In my blog of 9/28/13 I wrote about the difficulty of selecting artwork that could fit the requirements of art shows that have themes. I recently found myself trying to select a sculpture that might be a suitable entry for the upcoming "Innerscape" themed exhibit at the River Arts Gallery in Damariscotta. I was feeling that a juror might interpret "Innerscape'" as some sort of interior landscape, as opposed to a broader interpretation, such as inner self. I emailed Linda Morkeski, River Arts' Executive Director, and she agreed that I should think of "inner" in the broader sense... that "inside" might be a direction I could go in for sculpture. This expanded interpretation of the theme led me to select one of my small bronze sculptures, 'Lady Bountiful', as an entry for the show.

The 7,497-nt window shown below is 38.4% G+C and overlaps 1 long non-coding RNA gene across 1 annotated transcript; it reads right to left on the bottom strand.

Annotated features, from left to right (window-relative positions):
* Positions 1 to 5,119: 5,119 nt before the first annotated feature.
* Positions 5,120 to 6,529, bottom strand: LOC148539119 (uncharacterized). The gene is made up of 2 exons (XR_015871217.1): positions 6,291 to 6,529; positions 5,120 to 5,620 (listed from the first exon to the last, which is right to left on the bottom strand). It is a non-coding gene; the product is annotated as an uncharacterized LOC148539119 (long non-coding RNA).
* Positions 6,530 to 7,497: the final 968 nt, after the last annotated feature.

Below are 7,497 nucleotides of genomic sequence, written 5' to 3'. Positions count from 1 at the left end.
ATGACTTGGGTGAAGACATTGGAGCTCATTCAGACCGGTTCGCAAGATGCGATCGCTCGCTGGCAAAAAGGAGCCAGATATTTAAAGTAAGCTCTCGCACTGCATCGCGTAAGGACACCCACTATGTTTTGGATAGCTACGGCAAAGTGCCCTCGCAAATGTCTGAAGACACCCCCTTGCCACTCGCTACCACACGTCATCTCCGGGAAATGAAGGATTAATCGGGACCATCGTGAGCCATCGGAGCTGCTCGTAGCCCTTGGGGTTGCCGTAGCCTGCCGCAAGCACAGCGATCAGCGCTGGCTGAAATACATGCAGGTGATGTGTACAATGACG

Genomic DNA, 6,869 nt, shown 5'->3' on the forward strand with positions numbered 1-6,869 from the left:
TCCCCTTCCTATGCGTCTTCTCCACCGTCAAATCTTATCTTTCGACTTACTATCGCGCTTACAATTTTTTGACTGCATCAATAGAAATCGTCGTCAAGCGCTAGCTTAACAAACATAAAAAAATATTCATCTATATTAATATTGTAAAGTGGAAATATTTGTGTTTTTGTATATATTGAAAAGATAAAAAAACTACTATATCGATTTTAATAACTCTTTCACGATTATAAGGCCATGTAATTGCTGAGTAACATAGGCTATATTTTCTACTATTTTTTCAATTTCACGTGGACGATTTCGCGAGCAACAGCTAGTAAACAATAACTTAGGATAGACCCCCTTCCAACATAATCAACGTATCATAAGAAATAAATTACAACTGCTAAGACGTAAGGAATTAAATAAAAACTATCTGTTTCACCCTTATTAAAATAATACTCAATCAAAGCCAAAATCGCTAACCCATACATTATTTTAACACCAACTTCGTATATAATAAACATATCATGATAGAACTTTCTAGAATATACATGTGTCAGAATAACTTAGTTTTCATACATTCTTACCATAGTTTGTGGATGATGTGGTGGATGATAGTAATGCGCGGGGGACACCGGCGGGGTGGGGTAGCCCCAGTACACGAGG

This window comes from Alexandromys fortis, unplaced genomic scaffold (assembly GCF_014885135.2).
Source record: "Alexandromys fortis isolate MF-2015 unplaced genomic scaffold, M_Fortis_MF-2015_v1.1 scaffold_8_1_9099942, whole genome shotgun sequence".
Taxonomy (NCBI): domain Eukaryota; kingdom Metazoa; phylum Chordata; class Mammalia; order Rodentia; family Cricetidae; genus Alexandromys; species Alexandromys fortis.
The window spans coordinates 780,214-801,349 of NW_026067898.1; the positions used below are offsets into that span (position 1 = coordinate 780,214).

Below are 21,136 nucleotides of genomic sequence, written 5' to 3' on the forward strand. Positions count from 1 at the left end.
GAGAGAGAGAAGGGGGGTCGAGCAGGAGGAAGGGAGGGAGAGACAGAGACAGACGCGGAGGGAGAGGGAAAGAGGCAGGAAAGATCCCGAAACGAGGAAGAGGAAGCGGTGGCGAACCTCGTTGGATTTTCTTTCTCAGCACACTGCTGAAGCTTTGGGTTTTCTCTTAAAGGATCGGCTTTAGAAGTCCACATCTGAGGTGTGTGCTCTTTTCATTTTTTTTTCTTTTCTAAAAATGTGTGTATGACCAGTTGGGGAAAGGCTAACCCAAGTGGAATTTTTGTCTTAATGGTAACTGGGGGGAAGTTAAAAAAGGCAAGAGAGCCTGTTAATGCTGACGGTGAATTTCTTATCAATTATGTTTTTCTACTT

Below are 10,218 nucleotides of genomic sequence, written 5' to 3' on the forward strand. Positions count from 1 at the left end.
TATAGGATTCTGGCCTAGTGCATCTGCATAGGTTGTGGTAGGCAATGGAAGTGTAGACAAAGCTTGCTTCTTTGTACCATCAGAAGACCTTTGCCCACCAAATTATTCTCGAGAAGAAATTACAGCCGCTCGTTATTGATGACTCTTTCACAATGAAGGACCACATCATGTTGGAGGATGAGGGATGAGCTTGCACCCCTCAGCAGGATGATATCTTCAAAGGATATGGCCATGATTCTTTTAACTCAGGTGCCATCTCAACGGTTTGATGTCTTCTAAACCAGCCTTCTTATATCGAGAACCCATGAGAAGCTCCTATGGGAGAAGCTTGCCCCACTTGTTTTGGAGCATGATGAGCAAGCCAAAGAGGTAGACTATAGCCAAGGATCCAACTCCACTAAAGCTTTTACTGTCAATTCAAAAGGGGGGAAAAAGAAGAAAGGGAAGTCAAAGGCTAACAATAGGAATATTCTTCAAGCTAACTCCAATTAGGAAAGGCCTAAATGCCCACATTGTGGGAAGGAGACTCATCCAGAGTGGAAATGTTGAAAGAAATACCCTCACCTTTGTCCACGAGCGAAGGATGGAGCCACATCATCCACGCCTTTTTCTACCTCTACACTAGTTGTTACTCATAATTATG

The name of this piece evolved from my interest in cartoon art. I am a longtime collector of art and books related to cartooning, and I was aware of a turn of the century newspaper comic strip drawn by cartoonist Gene Carr that was titled 'Lady Bountiful'. Just as I felt the poultry waterer and the buxom bronze torso had a kinship as dispensers of essential liquid sustenance, Carr's Lady Bountiful character was woman of means who dispensed care and support to poor street urchins. I knew that the term 'Lady Bountiful' had been used prior to the publishing of Carr's comic strip and in my research of the strip I found that 'Lady Bountiful' had been one of the major characters in writer George Farquhar's 1707 comedy titled "The Beaux Stratagem". Farquhar's 'Lady B' also had been a wealthy woman who devoted much her life to doing good works for the less fortunate. I felt my piece was in good company.
As for the connection of my piece to the theme of "innerscape" -
the bronze torso is a symbolic dispenser contained within an actual dispenser, which is in turn an actual container. The bronze is therefore in the 'innerscape" of the container. *Rest my case.